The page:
New Carlisle Utd recruit Gjokaj aiming to help stem flow of 'stupid' goals
Last updated at 13:12, Thursday, 29 November 2012
‘That is the past,” says Valentin Gjokaj, a 19-year-old footballer with much to look forward to. Carlisle United’s newest loanee is a Swiss defender rich in promise and who has a yearning to reward his parents for the important but hard road they have taken.
Gjokaj accepts he would not be here, pushing on, without “the past”, which in his case is the decision of his mother and father to leave their home in Kosovo during the dreadful civil war that scarred that land in the early 1990s.
They re-settled in Switzerland, an infinitely safer place, in which 19-year-old Gjokaj was born and was later able to launch a football career which may take an important step here at Carlisle.
No monosyllabic teenager, this inquisitive centre-half – on loan from Derby – says the full awfulness of what his parents saw has not been spelled out to him in all its detail, but he knows enough about the environment they had to flee.
“They told me, but not that much,” he says. “They told me how it was, that it was very scary, very dangerous to live there.
“But the most things I get for myself, from research on the internet, in school as well, in history. I learned about what was there. But that’s past now, I’m happy they could move to Switzerland so they could get a better life there. And I hope I can help them as well get a better life now.”
Despite his Albanian ancestry Gjokaj regards himself as Swiss, which will make him the first player from that country to represent United when his debut comes, between now and January 2. Among the things that motivate him to succeed in English football are the fantasies he was encouraged to have by his father, from an early age, in an upbringing that was allowed to be happy because of the decision his parents had earlier taken.
“It is a big step to leave my family and play football in England, but it was always my dream,” he says, speaking of the moment this summer when he signed for the Rams, from FC Lucerne.
“My dad told me when I was young ‘you’re going to play in England’. Later, when I was 17 or 18, my agent, my dad and my manager said they thought the English league would be perfect for me because I’m a big lad.
“I thought it was going to be harder to leave my family but it’s not. I saw them twice in the last three months, it’s not a problem. There are still the lads and friends here. Football makes it easier for you.”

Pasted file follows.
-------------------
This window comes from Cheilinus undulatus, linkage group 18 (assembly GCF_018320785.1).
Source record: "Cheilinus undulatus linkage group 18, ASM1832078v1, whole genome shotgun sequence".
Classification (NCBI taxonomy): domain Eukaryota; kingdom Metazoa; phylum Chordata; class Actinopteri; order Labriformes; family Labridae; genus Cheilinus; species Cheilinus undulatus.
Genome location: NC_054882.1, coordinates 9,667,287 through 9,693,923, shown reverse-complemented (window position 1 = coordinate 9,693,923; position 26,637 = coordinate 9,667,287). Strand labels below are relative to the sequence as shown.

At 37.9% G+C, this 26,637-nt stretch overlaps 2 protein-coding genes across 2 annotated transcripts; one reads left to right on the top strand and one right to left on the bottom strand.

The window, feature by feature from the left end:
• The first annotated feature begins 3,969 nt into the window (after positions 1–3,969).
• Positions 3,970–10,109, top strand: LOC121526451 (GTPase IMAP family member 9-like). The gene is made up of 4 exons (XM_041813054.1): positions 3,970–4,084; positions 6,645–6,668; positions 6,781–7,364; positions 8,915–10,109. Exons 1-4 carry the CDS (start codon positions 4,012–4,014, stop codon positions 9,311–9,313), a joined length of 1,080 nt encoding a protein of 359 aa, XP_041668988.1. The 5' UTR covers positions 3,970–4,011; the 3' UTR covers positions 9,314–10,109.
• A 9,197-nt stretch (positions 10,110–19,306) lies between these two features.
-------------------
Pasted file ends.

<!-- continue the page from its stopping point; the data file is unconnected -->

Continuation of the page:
In other words, the camaraderie of the dressing room has, as usual, enabled a newcomer to be pulled into a new environment and not feel like he is isolated. This is one of football’s big strengths and it is at work again now Gjokaj has joined up with the Blues.
Last Friday he met his new colleagues on the team bus, as they travelled to Yeovil, where the defender was an unused sub in Carlisle's 3-1 win. His first proper training session was this Monday and the settling-in period is now firmly under way.
“The lads and staff have been really good to me, they welcome me and I’m happy with this,” he says.
“They are good lads, good players. On Saturday it was heavy conditions and the pitch wasn’t that good but they did well in the game. The main thing I saw was that they were a team on the pitch. If that is mostly the case then things will go well. I’m glad they won.”
Briefed, he says, by Greg Abbott to help stem the flow of “stupid” goals into Carlisle’s net, he brings only a few months of experience in Derby’s Under-21 team to United’s plight, but also the borrowed wisdom of a player who is fondly remembered at Brunton Park.
“Richard Keogh told me it’s a good club and it would be a good step for me to go there and get first-team experience,” he says. “He gave me some advice on how it is here, told me not to be scared, that there are good players. I can see that he is right.